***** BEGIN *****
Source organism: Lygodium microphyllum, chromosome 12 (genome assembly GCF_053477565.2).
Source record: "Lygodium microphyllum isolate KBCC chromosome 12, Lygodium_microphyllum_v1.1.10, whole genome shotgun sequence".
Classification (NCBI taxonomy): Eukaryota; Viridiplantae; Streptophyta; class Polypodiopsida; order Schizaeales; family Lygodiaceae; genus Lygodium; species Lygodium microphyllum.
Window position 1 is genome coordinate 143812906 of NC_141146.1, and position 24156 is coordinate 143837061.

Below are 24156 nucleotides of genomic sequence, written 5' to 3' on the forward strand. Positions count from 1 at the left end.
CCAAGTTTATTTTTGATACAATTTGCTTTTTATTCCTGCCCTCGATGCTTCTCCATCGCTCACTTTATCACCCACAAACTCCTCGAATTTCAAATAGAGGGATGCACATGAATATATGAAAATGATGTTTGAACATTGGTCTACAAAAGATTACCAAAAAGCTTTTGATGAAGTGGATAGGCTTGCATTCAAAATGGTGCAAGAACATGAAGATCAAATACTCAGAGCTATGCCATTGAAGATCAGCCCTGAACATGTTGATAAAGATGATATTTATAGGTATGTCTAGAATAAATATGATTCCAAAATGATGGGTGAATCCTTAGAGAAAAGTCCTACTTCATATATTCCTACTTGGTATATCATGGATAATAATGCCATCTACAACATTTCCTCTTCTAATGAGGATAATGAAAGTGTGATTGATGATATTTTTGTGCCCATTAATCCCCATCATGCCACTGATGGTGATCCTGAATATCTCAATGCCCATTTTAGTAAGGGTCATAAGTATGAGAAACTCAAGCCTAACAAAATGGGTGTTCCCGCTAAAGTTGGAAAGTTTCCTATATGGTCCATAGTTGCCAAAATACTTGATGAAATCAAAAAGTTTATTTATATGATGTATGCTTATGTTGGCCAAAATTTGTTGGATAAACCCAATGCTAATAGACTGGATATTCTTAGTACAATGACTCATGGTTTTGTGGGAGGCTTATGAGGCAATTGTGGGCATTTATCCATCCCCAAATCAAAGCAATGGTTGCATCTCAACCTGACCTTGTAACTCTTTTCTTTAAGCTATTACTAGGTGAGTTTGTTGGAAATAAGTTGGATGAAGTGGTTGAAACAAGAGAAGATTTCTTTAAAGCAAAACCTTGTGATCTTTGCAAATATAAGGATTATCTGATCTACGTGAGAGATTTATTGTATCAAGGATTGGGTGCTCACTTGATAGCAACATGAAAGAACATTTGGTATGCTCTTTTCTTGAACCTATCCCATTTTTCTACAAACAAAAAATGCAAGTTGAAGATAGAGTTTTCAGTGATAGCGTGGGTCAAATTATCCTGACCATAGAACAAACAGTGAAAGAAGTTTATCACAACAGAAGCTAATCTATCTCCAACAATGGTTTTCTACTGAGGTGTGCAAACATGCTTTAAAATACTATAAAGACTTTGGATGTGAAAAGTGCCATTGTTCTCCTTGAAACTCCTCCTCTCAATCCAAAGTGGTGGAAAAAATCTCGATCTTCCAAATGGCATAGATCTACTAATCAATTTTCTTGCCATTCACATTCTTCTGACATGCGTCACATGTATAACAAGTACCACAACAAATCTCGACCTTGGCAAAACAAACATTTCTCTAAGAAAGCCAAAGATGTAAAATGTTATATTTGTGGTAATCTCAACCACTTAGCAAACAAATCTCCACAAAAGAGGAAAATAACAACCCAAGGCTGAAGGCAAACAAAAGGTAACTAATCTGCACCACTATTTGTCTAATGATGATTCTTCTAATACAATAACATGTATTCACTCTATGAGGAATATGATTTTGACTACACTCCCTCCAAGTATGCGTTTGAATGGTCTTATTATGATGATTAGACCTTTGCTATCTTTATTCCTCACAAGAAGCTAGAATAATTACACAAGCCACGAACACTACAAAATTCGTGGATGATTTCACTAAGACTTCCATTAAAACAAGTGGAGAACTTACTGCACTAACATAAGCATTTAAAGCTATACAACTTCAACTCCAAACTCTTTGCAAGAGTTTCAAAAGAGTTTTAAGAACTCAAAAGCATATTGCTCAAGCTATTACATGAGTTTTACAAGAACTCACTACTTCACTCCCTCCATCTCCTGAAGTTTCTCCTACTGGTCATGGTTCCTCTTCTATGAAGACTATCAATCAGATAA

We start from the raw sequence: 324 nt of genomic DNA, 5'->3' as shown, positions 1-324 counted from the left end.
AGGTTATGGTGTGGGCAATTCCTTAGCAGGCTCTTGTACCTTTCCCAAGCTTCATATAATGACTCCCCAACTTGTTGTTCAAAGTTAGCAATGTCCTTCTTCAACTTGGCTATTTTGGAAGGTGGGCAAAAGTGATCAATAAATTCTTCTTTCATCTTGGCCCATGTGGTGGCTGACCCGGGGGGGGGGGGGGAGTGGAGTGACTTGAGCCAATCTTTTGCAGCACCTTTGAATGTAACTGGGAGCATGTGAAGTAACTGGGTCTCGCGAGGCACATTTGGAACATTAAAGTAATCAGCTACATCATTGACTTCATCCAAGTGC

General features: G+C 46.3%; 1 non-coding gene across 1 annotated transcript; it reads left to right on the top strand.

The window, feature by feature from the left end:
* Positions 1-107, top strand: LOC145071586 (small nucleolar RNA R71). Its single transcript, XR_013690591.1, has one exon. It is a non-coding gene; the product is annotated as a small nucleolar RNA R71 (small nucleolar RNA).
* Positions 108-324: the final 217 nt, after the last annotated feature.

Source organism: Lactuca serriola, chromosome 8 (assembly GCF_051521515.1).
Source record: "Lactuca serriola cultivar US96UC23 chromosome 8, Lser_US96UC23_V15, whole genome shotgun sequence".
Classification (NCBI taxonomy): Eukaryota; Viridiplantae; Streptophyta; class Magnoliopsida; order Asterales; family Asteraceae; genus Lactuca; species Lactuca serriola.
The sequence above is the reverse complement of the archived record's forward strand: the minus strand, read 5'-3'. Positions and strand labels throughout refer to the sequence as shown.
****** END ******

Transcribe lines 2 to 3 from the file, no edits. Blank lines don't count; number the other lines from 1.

Source record: "Lygodium microphyllum isolate KBCC chromosome 12, Lygodium_microphyllum_v1.1.10, whole genome shotgun sequence".
Classification (NCBI taxonomy): Eukaryota; Viridiplantae; Streptophyta; class Polypodiopsida; order Schizaeales; family Lygodiaceae; genus Lygodium; species Lygodium microphyllum.